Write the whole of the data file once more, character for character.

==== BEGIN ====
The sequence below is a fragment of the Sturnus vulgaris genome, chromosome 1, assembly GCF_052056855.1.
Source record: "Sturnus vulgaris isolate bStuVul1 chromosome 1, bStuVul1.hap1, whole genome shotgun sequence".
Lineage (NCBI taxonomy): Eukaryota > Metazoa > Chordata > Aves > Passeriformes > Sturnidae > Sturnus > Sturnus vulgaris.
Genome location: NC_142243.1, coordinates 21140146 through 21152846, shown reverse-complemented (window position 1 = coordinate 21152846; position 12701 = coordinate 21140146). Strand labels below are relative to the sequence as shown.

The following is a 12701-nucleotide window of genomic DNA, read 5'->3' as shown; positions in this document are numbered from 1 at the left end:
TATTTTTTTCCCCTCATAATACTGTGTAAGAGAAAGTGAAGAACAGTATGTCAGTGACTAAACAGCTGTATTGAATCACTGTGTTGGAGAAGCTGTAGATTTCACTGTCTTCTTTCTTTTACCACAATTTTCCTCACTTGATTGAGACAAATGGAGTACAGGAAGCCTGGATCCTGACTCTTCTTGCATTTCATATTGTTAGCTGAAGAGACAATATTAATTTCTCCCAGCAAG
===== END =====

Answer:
The sequence below is a fragment of the Sturnus vulgaris genome, chromosome 1, assembly GCF_052056855.1.
Source record: "Sturnus vulgaris isolate bStuVul1 chromosome 1, bStuVul1.hap1, whole genome shotgun sequence".
Lineage (NCBI taxonomy): Eukaryota > Metazoa > Chordata > Aves > Passeriformes > Sturnidae > Sturnus > Sturnus vulgaris.
Genome location: NC_142243.1, coordinates 21140146 through 21152846, shown reverse-complemented (window position 1 = coordinate 21152846; position 12701 = coordinate 21140146). Strand labels below are relative to the sequence as shown.

The following is a 12701-nucleotide window of genomic DNA, read 5'->3' as shown; positions in this document are numbered from 1 at the left end:
TATTTTTTTCCCCTCATAATACTGTGTAAGAGAAAGTGAAGAACAGTATGTCAGTGACTAAACAGCTGTATTGAATCACTGTGTTGGAGAAGCTGTAGATTTCACTGTCTTCTTTCTTTTACCACAATTTTCCTCACTTGATTGAGACAAATGGAGTACAGGAAGCCTGGATCCTGACTCTTCTTGCATTTCATATTGTTAGCTGAAGAGACAATATTAATTTCTCCCAGCAAG